Save Endangered Whales from Deadly Fishing Gear

  • by: The Ocean Conservancy
  • recipient: Mary Colligan, Assistant Regional Administrator for Protected Resources, National Marine Fisheries Service
The North Atlantic right whale is one of the most endangered large whales in the world, with only about 300 individuals left of the species. We cannot afford to lose a single whale because of human causes. During 2004, 17 whales, including six North Atlantic right whales, were entangled when they encountered fishing gear in their ocean habitat along the U.S. East Coast.

Solutions exist to protect these whales from being entangled, injured or killed, in fishing gear, but they need to be more aggressively utilized.

In an effort to eliminate potentially deadly entanglements, the National Marine Fisheries Service (the agency responsible for protecting whales) is taking public comments on proposed alternatives to improve the Atlantic Large Whale Take Reduction Plan-a strategy required by the Marine Mammal Protection Act.

With three of the species of whale affected by fishing gear listed as endangered, especially the extremely endangered North Atlantic right whale, we cannot afford anything less than a 100 percent effective plan to protect these magnificent animals from fishing gear encountered in their habitat.

Act Now! Ask NMFS to strengthen the protection of whales by requiring modifications to fishing gear proven to prevent whales from becoming entangled

Dear Mary Colligan,

I am deeply concerned about the health of all ocean life, especially that of the large whales along our Atlantic Coast. For this reason, I am most troubled to learn that these creatures are becoming entangled, injured and sometimes killed in fishing gear placed in their habitat. It is especially troubling that this danger poses a threat the extremely endangered North Atlantic right whale when solutions exist that have yet to be fully implemented.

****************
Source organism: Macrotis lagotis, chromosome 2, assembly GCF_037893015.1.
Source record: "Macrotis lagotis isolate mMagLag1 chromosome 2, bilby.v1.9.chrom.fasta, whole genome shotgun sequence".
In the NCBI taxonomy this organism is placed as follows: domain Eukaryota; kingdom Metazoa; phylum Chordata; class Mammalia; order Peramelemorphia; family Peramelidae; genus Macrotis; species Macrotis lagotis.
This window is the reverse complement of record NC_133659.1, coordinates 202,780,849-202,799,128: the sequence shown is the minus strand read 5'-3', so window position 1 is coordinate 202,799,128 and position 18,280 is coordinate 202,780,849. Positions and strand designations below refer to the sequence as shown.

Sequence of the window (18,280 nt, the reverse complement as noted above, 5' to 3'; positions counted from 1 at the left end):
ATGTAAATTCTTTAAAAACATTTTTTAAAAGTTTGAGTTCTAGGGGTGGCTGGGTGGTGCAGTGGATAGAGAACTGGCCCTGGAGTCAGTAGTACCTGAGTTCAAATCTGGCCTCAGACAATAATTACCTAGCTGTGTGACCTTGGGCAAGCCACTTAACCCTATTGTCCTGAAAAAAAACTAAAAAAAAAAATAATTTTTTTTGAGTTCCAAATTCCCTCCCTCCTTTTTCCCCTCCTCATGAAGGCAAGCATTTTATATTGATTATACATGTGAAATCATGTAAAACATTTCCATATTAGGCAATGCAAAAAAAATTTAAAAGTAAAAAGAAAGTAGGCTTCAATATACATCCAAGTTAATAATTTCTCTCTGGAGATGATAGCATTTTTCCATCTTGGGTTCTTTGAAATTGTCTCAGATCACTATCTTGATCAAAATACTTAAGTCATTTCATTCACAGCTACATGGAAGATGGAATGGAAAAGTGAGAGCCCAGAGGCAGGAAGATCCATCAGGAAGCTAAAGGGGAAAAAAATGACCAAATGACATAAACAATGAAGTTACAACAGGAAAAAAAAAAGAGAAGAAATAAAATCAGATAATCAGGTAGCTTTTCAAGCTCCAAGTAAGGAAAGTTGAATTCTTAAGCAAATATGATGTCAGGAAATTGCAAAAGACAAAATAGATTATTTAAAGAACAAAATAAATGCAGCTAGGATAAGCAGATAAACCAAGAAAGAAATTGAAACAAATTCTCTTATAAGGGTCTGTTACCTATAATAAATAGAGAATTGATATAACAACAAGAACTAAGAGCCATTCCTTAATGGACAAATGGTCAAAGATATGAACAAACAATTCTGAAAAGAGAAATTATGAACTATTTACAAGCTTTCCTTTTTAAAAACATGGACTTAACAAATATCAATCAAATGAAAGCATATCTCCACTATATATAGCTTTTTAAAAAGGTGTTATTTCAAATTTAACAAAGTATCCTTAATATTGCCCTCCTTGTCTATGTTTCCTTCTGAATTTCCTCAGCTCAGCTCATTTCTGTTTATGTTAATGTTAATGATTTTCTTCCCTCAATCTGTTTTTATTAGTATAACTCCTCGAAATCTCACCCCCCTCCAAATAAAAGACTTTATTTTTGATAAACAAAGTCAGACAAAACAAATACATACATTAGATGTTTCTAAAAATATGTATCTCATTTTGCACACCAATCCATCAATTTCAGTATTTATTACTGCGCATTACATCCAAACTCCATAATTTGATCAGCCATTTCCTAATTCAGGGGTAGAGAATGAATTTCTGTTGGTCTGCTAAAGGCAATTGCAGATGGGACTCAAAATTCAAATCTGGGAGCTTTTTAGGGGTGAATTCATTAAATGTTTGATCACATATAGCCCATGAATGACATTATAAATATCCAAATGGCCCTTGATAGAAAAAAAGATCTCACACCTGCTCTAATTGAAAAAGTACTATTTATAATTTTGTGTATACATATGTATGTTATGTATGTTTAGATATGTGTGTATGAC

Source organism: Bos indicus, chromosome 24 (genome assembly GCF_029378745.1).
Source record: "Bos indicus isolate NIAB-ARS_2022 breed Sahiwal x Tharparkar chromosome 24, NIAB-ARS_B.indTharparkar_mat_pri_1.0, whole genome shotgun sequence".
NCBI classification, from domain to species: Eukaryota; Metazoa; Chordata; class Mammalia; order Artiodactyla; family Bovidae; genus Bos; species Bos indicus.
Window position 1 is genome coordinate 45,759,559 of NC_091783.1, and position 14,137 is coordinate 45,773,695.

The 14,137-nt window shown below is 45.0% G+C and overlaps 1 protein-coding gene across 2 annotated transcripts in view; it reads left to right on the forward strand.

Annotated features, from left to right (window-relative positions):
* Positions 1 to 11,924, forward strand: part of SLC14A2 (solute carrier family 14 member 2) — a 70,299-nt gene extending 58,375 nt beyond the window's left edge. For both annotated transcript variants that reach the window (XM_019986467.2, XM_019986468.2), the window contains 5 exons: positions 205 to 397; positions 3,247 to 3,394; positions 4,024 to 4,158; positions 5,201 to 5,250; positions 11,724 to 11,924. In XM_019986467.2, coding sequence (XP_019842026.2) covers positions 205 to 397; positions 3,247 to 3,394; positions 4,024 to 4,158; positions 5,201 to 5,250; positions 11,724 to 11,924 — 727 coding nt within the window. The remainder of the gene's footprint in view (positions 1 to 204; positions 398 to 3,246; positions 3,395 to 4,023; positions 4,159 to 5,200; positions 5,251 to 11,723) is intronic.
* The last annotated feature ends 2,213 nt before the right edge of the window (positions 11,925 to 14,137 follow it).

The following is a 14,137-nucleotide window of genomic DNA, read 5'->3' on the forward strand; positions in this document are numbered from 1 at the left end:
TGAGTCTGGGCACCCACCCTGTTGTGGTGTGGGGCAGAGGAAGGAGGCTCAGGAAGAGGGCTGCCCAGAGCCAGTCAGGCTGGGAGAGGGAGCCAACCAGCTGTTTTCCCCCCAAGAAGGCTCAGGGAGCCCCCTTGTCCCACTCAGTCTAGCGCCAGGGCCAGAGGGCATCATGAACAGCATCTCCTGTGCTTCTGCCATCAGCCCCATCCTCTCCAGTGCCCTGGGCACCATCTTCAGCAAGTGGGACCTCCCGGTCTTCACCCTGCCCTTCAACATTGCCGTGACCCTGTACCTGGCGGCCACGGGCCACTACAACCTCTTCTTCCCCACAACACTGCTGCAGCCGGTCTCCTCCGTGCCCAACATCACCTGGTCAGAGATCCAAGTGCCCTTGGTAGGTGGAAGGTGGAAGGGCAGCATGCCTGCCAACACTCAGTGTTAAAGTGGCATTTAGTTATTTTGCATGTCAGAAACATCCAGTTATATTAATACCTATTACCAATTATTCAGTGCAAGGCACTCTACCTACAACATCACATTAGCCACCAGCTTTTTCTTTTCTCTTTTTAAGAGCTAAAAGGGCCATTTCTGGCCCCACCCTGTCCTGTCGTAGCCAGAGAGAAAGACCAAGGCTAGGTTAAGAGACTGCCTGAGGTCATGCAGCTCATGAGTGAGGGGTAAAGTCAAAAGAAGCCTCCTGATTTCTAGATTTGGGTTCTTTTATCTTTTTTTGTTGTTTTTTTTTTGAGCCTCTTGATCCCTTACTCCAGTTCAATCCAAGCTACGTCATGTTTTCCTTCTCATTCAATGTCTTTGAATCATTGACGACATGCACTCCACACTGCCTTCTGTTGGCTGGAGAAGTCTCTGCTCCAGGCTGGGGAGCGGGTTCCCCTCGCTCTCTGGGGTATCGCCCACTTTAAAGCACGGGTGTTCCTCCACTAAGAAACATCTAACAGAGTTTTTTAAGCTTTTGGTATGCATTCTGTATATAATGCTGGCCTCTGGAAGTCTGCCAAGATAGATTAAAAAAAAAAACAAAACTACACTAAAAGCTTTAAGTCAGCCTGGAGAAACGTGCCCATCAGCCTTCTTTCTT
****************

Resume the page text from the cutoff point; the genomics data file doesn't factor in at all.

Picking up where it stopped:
Therefore I urge you to strengthen the proposals contained in the Atlantic Large Whale Take Reduction Plan Draft Environmental Impact Statement (DEIS) to maximize protection for these whales. The preferred alternative in the DEIS must be strengthened in the following ways:


  • Require year-round fishing gear modifications, including weak links in gill and drift nets effective enough to allow whales to escape entanglement;

  • Maximize the use of sinking line in lobster trap fisheries including on vertical lines;

  • Minimize the use of vertical lines in trap fisheries, such as requiring the use of a single vertical line at one end of a line of traps as opposed to one at each end;

  • Be very cautious in maintaining areas of habitat closed to fishing gear along the East Coast on a seasonal basis, or when whales are known to be present until the necessary and proven gear modifications are in place.


With three of the species of whale affected by fishing gear listed as endangered, especially the extremely endangered North Atlantic right whale, we cannot afford anything less than a 100 percent effective plan to protect these magnificent animals from fishing gear encountered in their habitat.



Thank you for considering my views.
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